Skip to content

Text Messages as Evidence in Court

Michael Agruss

Written and Reviewed by Michael Agruss

  • Managing Partner and Personal Injury Lawyer at Mike Agruss Law.
  • Over 20 years of experience in Personal Injury.
  • Over 8000+ consumer rights cases settled.
  • Graduated from the University of Illinois Chicago School of Law: Juris Doctor, 2004.

In the age of digital communication, text messages have become a valuable piece of evidence in various legal proceedings. With the widespread use of messaging apps and SMS, these digital communications often hold important information that can influence the outcome of both criminal and civil cases. They can provide a time-stamped record of conversations, intentions, and statements that may be pertinent to a case. However, the admissibility of text messages as court evidence hinges upon a strict set of legal criteria, which include relevance to the case and authentication that the messages are genuine and unaltered.

The process of using text messages as evidence can be intricate. Parties seeking to introduce texts into evidence must ensure they have properly preserved the messages, often starting with steps such as taking screenshots or using special software to export the messages in a format suitable for court. Moreover, it’s essential that the probative value of the messages is established without violating privacy laws or evidence rules. Authentication of digital evidence at trial requires showing that the evidence is what it purports to be.

Ultimately, the inclusion of text messages as evidence is determined by the court based on the rules of evidence, which assess the relevancy and authenticity of the information presented. A Chicago personal injury lawyer from Mike Agruss Law often navigates these rules to argue the admissibility of text messages, ensuring that they bear significance to the issues at hand without being outweighed by potential prejudice or other factors.

Judges Hammer

Admissibility of Text Messages as Evidence

In the digital age, text messages are increasingly being scrutinized and presented as evidence in legal proceedings. The admissibility of such messages hinges on stringent judicial standards, aimed at ensuring the integrity of the evidence.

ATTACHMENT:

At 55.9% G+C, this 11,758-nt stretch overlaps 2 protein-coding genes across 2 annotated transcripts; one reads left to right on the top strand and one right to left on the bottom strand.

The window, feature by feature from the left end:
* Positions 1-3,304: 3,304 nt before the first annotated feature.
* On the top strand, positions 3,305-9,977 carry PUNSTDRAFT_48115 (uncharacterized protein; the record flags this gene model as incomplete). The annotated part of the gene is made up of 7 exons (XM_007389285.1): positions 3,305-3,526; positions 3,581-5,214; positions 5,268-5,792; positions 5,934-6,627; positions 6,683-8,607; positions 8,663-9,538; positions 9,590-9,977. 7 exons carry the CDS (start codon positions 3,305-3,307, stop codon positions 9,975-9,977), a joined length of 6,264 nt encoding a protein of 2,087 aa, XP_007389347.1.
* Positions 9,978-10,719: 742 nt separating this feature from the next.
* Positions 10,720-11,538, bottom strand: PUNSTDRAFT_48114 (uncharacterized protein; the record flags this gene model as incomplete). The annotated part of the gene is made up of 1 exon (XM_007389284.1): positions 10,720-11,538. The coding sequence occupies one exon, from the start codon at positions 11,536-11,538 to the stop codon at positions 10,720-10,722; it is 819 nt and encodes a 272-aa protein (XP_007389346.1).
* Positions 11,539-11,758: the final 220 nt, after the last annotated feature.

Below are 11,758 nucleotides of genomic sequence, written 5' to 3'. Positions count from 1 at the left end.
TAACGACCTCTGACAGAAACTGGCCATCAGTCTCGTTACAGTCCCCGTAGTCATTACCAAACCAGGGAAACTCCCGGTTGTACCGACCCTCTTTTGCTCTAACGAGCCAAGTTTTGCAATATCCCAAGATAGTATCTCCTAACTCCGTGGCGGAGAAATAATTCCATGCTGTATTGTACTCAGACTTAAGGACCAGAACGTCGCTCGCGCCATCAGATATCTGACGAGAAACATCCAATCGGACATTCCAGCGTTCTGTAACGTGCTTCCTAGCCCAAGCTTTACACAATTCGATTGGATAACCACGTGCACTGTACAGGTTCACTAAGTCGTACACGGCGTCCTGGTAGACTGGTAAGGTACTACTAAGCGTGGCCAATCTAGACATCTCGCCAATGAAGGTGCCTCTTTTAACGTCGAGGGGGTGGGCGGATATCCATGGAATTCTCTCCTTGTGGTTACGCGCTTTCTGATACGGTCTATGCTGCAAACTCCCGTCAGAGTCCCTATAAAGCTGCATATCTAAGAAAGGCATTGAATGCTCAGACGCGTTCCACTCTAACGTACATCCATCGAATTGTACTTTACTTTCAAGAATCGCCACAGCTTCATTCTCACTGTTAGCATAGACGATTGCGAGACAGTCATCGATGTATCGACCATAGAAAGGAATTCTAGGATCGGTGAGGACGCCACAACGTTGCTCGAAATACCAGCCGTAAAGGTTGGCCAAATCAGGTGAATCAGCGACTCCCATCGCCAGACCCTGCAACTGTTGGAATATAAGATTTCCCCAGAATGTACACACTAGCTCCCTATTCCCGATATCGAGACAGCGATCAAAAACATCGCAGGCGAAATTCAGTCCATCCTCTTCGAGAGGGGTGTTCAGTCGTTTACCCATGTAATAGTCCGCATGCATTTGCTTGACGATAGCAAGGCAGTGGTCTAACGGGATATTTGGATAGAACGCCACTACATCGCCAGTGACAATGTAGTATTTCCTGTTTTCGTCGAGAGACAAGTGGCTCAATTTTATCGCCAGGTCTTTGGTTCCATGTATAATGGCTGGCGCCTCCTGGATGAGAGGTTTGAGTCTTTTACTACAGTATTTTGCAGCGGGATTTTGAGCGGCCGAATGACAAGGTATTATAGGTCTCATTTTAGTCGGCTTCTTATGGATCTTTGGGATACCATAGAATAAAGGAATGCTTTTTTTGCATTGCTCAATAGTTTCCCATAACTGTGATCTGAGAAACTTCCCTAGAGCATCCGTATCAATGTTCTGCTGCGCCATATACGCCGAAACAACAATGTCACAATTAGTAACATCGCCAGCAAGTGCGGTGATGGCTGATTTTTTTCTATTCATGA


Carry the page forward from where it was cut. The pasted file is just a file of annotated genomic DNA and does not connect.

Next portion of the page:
Legal Standards for Admissibility

For text messages to be considered admissible as evidence in court, they must meet specific legal criteria grounded in the rules of evidence. The primary requirements are:

Authenticity: We ensure the text messages are genuine and not tampered with or falsified.

Relevance: We establish that the messages have a direct bearing on the case.

Prejudice vs. Probative Value: We balance the potential prejudicial impact against the importance of the content to the case.

Authentication of Electronic Evidence

To authenticate text messages as electronic evidence, one must typically demonstrate:

Ownership: There is a connection of the phone number or messaging account to the involved parties.

Authorship: We find evidence supporting that the messages originated from the alleged sender.

The messages’ integrity: We have proof that the content has not been altered since its purported creation.

The process may involve technical examinations or testimonies to establish the validity of the electronically stored information.

Relevance and Reliability Criteria

The relevance of text messages is assessed by whether they can make a fact more or less probable than it would be without the evidence. Text messages also need to be reliable, which entails proving that the digital evidence has been preserved without changes and confirming that the content is consistent with other known facts in the case.

For further guidance on these principles, see the American Bar Association on authenticating digital evidence at trial.

Admissibility is a critical factor to consider when employing text messages as part of legal strategies. They can profoundly influence the dynamics and outcomes of both criminal and civil litigation.

The Use of Text Messages in Different Types of Cases

Text messages have increasingly become a crucial form of evidence in legal proceedings. Their content can support or undermine the claims and defenses of parties involved in both criminal and civil cases.

Text Messages in Criminal Cases